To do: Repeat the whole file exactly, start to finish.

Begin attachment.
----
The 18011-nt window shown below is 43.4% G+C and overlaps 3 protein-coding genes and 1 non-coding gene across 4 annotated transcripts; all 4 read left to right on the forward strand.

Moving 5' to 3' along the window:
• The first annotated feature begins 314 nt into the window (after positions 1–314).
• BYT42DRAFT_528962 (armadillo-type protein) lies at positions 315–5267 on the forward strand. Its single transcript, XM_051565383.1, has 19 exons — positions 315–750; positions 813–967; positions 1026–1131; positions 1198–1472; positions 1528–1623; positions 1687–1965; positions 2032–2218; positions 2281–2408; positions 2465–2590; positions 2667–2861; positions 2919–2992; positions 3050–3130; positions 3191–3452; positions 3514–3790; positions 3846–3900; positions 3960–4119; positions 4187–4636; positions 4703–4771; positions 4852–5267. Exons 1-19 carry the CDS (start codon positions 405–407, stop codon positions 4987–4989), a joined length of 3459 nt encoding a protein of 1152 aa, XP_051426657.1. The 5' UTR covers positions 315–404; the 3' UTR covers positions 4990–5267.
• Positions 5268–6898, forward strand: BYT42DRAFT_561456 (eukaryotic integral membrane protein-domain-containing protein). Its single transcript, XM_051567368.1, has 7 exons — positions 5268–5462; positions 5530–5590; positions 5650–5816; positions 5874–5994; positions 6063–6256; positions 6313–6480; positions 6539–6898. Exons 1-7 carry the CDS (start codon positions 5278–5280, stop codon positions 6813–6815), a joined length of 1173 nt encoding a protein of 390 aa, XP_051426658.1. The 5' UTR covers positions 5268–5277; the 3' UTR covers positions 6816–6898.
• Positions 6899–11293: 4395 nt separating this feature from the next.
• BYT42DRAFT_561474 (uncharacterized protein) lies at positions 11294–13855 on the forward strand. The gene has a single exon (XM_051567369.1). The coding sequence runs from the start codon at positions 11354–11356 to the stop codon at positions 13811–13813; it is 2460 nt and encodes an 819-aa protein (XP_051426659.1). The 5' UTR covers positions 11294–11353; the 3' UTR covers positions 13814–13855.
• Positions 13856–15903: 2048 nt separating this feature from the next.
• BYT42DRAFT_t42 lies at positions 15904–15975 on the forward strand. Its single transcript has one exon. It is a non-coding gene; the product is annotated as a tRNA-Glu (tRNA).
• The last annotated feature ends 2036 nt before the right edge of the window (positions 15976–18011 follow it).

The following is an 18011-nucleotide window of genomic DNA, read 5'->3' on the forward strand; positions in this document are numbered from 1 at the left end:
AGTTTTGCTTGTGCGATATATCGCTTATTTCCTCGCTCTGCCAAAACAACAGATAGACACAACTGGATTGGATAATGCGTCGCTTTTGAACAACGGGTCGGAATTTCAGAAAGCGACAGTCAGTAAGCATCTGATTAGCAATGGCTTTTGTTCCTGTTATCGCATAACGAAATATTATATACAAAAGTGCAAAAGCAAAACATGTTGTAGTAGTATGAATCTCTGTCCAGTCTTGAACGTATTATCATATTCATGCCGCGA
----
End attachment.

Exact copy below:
The 18011-nt window shown below is 43.4% G+C and overlaps 3 protein-coding genes and 1 non-coding gene across 4 annotated transcripts; all 4 read left to right on the forward strand.

Moving 5' to 3' along the window:
• The first annotated feature begins 314 nt into the window (after positions 1–314).
• BYT42DRAFT_528962 (armadillo-type protein) lies at positions 315–5267 on the forward strand. Its single transcript, XM_051565383.1, has 19 exons — positions 315–750; positions 813–967; positions 1026–1131; positions 1198–1472; positions 1528–1623; positions 1687–1965; positions 2032–2218; positions 2281–2408; positions 2465–2590; positions 2667–2861; positions 2919–2992; positions 3050–3130; positions 3191–3452; positions 3514–3790; positions 3846–3900; positions 3960–4119; positions 4187–4636; positions 4703–4771; positions 4852–5267. Exons 1-19 carry the CDS (start codon positions 405–407, stop codon positions 4987–4989), a joined length of 3459 nt encoding a protein of 1152 aa, XP_051426657.1. The 5' UTR covers positions 315–404; the 3' UTR covers positions 4990–5267.
• Positions 5268–6898, forward strand: BYT42DRAFT_561456 (eukaryotic integral membrane protein-domain-containing protein). Its single transcript, XM_051567368.1, has 7 exons — positions 5268–5462; positions 5530–5590; positions 5650–5816; positions 5874–5994; positions 6063–6256; positions 6313–6480; positions 6539–6898. Exons 1-7 carry the CDS (start codon positions 5278–5280, stop codon positions 6813–6815), a joined length of 1173 nt encoding a protein of 390 aa, XP_051426658.1. The 5' UTR covers positions 5268–5277; the 3' UTR covers positions 6816–6898.
• Positions 6899–11293: 4395 nt separating this feature from the next.
• BYT42DRAFT_561474 (uncharacterized protein) lies at positions 11294–13855 on the forward strand. The gene has a single exon (XM_051567369.1). The coding sequence runs from the start codon at positions 11354–11356 to the stop codon at positions 13811–13813; it is 2460 nt and encodes an 819-aa protein (XP_051426659.1). The 5' UTR covers positions 11294–11353; the 3' UTR covers positions 13814–13855.
• Positions 13856–15903: 2048 nt separating this feature from the next.
• BYT42DRAFT_t42 lies at positions 15904–15975 on the forward strand. Its single transcript has one exon. It is a non-coding gene; the product is annotated as a tRNA-Glu (tRNA).
• The last annotated feature ends 2036 nt before the right edge of the window (positions 15976–18011 follow it).

The following is an 18011-nucleotide window of genomic DNA, read 5'->3' on the forward strand; positions in this document are numbered from 1 at the left end:
AGTTTTGCTTGTGCGATATATCGCTTATTTCCTCGCTCTGCCAAAACAACAGATAGACACAACTGGATTGGATAATGCGTCGCTTTTGAACAACGGGTCGGAATTTCAGAAAGCGACAGTCAGTAAGCATCTGATTAGCAATGGCTTTTGTTCCTGTTATCGCATAACGAAATATTATATACAAAAGTGCAAAAGCAAAACATGTTGTAGTAGTATGAATCTCTGTCCAGTCTTGAACGTATTATCATATTCATGCCGCGA